American tennis star Danielle Collins says she is happy she went to college rather than turn professional at an early age in a column for Tennishead. The 25-year-old Collins says she was not ready to turn pro while still being a teenager and is happy about her decision.
"I don’t think I was ready to turn pro when I was younger, just from a maturity standpoint. I also wanted to get an education. I wouldn’t have been happy if I had turned pro at 17 or 18. There are a lot of players who when they were little their parents made them into these child prodigies.
It’s not their choice. That’s just the way they were brought up. I’m glad that everything has been on my terms. It hasn’t been on my parents’ terms. I’ve gotten to make the choices on my own, what I want to do with my life.
I think most kids that turn pro when they’re under 18, I don’t think that’s necessarily their choice. It’s their parents’ choice. Very few players make it to the top. If you’ve got a lot of money or if your federation helps you, go for it.
But if, like me, you don’t come from a wealthy family, taking that gamble is not the right decision in my opinion”. Collins adds that not being specially gifted at tennis made her work hard for her success on and off the court.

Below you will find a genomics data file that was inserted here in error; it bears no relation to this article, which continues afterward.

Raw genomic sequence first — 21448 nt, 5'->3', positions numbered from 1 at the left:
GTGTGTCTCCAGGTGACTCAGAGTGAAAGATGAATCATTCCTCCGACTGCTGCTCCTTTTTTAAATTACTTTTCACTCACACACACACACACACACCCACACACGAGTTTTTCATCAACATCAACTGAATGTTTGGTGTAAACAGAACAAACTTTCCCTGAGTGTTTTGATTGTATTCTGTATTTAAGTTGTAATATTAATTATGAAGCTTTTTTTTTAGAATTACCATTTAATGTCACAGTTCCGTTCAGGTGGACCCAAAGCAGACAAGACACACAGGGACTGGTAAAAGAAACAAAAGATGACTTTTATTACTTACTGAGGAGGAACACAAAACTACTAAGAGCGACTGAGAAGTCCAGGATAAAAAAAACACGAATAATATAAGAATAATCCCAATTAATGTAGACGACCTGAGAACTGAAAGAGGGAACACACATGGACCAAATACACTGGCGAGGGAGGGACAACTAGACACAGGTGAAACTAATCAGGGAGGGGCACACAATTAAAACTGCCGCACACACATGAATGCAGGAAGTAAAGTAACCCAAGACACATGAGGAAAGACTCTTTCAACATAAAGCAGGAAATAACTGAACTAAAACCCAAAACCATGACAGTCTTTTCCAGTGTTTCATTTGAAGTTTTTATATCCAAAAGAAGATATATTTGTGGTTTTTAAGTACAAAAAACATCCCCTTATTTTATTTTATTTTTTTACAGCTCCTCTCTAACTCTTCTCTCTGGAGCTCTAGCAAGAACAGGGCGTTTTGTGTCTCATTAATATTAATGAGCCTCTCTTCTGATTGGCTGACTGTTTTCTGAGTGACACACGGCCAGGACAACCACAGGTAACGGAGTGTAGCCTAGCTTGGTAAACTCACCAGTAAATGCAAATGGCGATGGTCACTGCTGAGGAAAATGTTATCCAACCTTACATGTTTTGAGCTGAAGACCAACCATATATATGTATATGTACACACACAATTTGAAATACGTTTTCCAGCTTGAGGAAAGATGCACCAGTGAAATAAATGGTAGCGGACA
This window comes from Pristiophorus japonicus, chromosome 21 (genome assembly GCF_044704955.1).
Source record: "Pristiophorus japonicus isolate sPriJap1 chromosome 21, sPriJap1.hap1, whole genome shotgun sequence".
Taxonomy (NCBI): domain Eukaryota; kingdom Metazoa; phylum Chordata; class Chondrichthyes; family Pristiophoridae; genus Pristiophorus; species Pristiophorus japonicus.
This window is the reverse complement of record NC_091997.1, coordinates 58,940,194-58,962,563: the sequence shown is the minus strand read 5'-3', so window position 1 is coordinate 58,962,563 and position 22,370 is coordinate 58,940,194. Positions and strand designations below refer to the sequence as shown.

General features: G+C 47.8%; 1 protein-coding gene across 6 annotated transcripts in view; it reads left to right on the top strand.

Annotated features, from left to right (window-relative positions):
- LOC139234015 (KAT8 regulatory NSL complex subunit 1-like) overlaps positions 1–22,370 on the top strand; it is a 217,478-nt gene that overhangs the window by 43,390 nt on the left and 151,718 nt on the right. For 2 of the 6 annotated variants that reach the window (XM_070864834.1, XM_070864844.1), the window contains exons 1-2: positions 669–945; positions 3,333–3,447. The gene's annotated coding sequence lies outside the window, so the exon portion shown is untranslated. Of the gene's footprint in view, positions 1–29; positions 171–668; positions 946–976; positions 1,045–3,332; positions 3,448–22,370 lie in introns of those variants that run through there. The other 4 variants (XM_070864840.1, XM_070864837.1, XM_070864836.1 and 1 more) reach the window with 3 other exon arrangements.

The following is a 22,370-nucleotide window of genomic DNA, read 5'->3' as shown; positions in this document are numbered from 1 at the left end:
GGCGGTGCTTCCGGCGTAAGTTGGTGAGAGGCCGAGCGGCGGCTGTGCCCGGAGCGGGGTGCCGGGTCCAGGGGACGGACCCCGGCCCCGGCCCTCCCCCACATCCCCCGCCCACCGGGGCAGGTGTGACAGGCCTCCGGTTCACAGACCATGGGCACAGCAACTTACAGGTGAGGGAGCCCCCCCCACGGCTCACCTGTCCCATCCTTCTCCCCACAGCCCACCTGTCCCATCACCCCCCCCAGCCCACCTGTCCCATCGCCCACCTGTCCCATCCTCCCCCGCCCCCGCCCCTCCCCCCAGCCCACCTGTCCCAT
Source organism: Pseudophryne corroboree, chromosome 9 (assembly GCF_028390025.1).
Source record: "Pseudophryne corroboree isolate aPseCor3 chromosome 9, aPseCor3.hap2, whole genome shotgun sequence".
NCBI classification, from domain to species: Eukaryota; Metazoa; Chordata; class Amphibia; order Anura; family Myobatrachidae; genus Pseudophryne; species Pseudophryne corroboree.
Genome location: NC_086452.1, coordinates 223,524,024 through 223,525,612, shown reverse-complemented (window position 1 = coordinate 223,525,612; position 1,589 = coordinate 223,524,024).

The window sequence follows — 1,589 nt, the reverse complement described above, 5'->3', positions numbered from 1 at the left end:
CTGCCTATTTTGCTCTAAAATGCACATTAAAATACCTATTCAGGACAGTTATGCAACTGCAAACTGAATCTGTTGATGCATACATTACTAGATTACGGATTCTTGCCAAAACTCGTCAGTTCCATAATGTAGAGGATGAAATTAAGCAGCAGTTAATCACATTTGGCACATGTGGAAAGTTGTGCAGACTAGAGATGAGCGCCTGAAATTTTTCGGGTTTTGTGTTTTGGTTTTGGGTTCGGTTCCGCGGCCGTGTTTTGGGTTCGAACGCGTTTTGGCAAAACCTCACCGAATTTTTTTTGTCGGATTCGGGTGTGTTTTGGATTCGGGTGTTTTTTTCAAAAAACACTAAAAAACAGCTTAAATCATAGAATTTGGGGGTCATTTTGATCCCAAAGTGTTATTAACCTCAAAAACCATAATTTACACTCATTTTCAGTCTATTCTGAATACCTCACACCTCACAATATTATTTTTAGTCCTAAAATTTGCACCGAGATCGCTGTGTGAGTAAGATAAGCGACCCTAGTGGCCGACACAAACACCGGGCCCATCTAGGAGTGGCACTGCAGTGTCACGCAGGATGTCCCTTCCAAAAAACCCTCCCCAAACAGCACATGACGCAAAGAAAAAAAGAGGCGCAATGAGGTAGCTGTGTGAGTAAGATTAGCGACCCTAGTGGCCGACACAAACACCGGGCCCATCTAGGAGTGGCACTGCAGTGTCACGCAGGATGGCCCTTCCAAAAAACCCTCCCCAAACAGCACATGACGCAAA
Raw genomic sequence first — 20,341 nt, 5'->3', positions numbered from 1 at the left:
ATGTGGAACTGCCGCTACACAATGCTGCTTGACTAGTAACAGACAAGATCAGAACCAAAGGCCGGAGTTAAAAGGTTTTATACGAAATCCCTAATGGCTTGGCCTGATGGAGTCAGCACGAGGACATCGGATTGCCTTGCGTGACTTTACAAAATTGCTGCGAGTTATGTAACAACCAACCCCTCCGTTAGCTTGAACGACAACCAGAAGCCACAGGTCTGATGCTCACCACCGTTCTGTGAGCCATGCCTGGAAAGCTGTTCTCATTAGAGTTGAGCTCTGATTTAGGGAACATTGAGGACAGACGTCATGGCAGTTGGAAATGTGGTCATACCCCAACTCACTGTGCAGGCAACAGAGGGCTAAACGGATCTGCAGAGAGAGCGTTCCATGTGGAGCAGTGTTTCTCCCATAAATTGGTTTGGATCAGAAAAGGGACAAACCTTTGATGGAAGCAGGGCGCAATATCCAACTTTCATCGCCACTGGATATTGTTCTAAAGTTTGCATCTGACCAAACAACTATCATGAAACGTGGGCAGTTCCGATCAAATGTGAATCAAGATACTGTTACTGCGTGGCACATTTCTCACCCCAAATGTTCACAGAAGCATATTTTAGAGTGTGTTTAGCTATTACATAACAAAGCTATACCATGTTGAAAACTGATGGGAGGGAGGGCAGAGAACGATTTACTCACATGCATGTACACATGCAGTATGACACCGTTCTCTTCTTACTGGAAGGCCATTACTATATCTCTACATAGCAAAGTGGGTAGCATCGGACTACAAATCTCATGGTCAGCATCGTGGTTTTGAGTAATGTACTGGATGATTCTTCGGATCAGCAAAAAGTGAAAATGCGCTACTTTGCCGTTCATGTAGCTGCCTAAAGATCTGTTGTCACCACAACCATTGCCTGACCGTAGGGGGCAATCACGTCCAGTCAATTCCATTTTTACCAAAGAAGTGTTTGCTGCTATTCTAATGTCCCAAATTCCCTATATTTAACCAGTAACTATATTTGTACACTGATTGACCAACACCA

"I don’t have that kind of arrogance, that feeling that I’ve always been very good. I think a lot of players, because they’ve always been really good at tennis and they knew from a young age that they were going to be something special, they think that because they’re a tennis player that makes them maybe different from other people in the world.
And it really doesn’t. Because you take that away and they’re just a normal person as well. I’m really happy that I didn’t fall into that trap because you can have a lot of success playing tennis and you can make a lot of money, but at the end of the day I think you want to try to be the best that you can be outside the tennis court”.
The American, who had her big breakthrough at the Australian Open in January this year, is also working on her own jewelry brand, something she says she enjoys to get her mind away from tennis. "When you’re on tour it’s hard to be able to have something [away from tennis] that you really enjoy but I’ve found that with jewelry.
I will see something and think: ‘Oh, I want to make that into a necklace.’ Or I’ll just have little parts of my brain that go off and then I’ll draw or sketch something out and perhaps send it to a jeweler and then they’ll make it. I’m the one that has had to scrap for everything that I have. It’s not been easy at times”.